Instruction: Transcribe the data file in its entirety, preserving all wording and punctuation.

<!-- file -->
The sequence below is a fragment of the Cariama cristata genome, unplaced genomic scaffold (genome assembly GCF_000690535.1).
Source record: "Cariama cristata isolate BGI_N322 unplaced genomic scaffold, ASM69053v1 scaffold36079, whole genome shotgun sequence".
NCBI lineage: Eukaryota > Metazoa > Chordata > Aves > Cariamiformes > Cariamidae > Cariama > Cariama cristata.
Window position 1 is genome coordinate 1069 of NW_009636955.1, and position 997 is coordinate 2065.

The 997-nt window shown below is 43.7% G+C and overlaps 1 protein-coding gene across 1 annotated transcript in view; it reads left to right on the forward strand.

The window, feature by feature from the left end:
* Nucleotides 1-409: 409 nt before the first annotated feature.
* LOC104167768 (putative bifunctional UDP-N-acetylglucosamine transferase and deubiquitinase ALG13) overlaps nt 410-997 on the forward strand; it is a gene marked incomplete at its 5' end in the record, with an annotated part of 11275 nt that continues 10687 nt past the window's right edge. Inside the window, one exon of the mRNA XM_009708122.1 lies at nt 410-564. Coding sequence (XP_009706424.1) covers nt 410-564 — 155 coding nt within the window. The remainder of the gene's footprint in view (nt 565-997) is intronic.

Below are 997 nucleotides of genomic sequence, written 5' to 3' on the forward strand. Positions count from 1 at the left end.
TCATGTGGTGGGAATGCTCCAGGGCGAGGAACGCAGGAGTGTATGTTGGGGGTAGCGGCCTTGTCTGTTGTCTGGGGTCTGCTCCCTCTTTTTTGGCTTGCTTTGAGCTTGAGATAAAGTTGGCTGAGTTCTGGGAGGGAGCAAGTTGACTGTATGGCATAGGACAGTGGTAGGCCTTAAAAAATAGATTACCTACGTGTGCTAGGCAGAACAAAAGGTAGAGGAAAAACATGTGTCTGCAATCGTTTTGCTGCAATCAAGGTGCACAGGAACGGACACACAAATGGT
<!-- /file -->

The sequence below is a fragment of the Cariama cristata genome, unplaced genomic scaffold (genome assembly GCF_000690535.1).
Source record: "Cariama cristata isolate BGI_N322 unplaced genomic scaffold, ASM69053v1 scaffold36079, whole genome shotgun sequence".
NCBI lineage: Eukaryota > Metazoa > Chordata > Aves > Cariamiformes > Cariamidae > Cariama > Cariama cristata.
Window position 1 is genome coordinate 1069 of NW_009636955.1, and position 997 is coordinate 2065.

The 997-nt window shown below is 43.7% G+C and overlaps 1 protein-coding gene across 1 annotated transcript in view; it reads left to right on the forward strand.

The window, feature by feature from the left end:
* Nucleotides 1-409: 409 nt before the first annotated feature.
* LOC104167768 (putative bifunctional UDP-N-acetylglucosamine transferase and deubiquitinase ALG13) overlaps nt 410-997 on the forward strand; it is a gene marked incomplete at its 5' end in the record, with an annotated part of 11275 nt that continues 10687 nt past the window's right edge. Inside the window, one exon of the mRNA XM_009708122.1 lies at nt 410-564. Coding sequence (XP_009706424.1) covers nt 410-564 — 155 coding nt within the window. The remainder of the gene's footprint in view (nt 565-997) is intronic.

Below are 997 nucleotides of genomic sequence, written 5' to 3' on the forward strand. Positions count from 1 at the left end.
TCATGTGGTGGGAATGCTCCAGGGCGAGGAACGCAGGAGTGTATGTTGGGGGTAGCGGCCTTGTCTGTTGTCTGGGGTCTGCTCCCTCTTTTTTGGCTTGCTTTGAGCTTGAGATAAAGTTGGCTGAGTTCTGGGAGGGAGCAAGTTGACTGTATGGCATAGGACAGTGGTAGGCCTTAAAAAATAGATTACCTACGTGTGCTAGGCAGAACAAAAGGTAGAGGAAAAACATGTGTCTGCAATCGTTTTGCTGCAATCAAGGTGCACAGGAACGGACACACAAATGGT